“The real voyage of discovery consists not in seeking new landscapes but in having new eyes.” Marcel Proust

Put another way, it’s not what you know, but how you know that truly matters.

Do you know that 1 is greater than 2?  

 Shel Silverstein’s famous poem “Smart” illustrates the importance of how we understand things. The boy in the poem trades 1 dollar for 2 quarters, and then 2 quarters for 3 dimes, and then 3 dimes for 4 nickels and then 4 nickels for (you guessed it) 5 pennies.  We mustn’t forget to set the right CONTEXT for true understanding.

Have you seen this picture? *



Look at the two tables. If you had to select one of these two tables to fit into a long, narrow space, which would you select?

Did you say the left one? You are correct. However, if you said the right one, you are also correct because both tables have the exact same dimensions. Go ahead, measure the width and length of them both. I know you want to.

Our brain gathers visual information by constantly scanning our environment but the visual data we come across is not the end of the story. What we see is changed, interpreted or conceptualized in ways that depend on each individual’s mind-set, past experiences and training.  We tend to see what we expect to see or what we decide we have seen.

This process is not done consciously. Instead our brains often do deciding without our conscious awareness and then alter or rearrange or simply disregard the raw data of vision that hits the retina. As Betty Edwards in her book Drawing on the Right Side of the Brain puts it “Learning perception through drawing seems to change this process and to allow a different, more direct kind of seeing. The brain’s editing is somehow put on hold, thereby permitting one to see more fully.”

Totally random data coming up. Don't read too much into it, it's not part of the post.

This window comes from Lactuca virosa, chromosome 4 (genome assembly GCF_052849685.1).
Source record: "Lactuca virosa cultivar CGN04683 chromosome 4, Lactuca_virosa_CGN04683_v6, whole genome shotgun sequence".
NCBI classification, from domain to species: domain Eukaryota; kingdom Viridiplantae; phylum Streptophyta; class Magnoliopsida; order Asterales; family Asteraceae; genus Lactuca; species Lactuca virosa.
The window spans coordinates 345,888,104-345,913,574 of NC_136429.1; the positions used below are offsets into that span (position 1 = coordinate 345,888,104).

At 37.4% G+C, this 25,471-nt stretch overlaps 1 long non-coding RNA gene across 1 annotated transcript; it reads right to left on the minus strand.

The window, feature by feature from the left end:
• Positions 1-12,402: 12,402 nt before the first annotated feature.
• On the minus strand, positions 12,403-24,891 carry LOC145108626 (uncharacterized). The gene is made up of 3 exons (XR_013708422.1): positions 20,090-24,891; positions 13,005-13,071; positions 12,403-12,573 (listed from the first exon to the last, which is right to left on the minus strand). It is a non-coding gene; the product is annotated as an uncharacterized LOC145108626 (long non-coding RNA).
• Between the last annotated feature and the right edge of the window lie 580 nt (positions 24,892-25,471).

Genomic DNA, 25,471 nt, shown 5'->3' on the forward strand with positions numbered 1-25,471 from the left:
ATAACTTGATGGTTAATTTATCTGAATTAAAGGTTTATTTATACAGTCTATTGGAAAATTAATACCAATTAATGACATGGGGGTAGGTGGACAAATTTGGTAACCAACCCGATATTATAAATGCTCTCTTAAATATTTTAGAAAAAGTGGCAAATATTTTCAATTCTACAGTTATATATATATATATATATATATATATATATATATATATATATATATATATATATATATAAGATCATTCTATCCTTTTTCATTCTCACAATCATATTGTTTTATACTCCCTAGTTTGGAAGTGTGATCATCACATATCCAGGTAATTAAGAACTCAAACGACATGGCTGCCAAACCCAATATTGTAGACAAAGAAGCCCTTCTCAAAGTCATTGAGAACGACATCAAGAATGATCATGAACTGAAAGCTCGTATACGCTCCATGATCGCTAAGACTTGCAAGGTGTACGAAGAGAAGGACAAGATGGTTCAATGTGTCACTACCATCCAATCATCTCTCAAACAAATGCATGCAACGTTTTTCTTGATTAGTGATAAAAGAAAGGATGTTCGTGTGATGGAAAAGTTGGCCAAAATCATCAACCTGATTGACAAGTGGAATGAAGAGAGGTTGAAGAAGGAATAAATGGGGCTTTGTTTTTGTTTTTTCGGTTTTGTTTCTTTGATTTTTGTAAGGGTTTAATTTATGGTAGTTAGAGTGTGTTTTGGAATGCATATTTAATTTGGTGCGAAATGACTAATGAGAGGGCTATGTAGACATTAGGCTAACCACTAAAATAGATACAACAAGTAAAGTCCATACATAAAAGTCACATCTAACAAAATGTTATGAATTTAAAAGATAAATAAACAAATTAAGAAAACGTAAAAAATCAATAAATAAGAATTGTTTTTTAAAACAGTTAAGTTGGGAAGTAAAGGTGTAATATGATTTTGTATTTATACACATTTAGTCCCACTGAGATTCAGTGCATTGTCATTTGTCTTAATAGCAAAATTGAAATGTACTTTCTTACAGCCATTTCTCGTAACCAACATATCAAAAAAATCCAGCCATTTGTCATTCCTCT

I experienced this first hand with the following exercise. I suggest trying it here.

Exercise: Keep the drawing upside down and draw what you see. You may start anywhere you want but focus on the lines not what it’s a picture of. Whatever you do, don’t turn your paper or the picture right side up until you’re done.

If you did the exercise, are you surprised? This is the power of setting the right conditions for discovery learning.  Betty Edwards sets up the right conditions for us to get out of our own way.

There are some really interesting studies done on how we all have perceptual blindness, where we fail to notice some stimulus that is plain sight.  Have you seen the Invisible Gorilla videos and studies done by Daniel Simmons?  http://www.theinvisiblegorilla.com/videos.html

Discovery learning is when the right conditions are set up so that people open up to new input. These conditions allow people to grapple with various concepts, creating new insights, and new mindsets. In essence, we help them see the invisible gorillas. When companies ask for change, they want this kind of cultural shift. Shifts in the mind ultimately lead to new behaviors, new actions and even new skills. It makes people feel fully alive.  As Leo Tolstoy put it: “True life is lived when tiny changes occur.”

*This was Roger Shepard’s “Turning the Tables” illusion. It appeared in the Jan. 2003 issue of Discover Magazine.  It’s a useful reminder that we don’t always know what we think we know.

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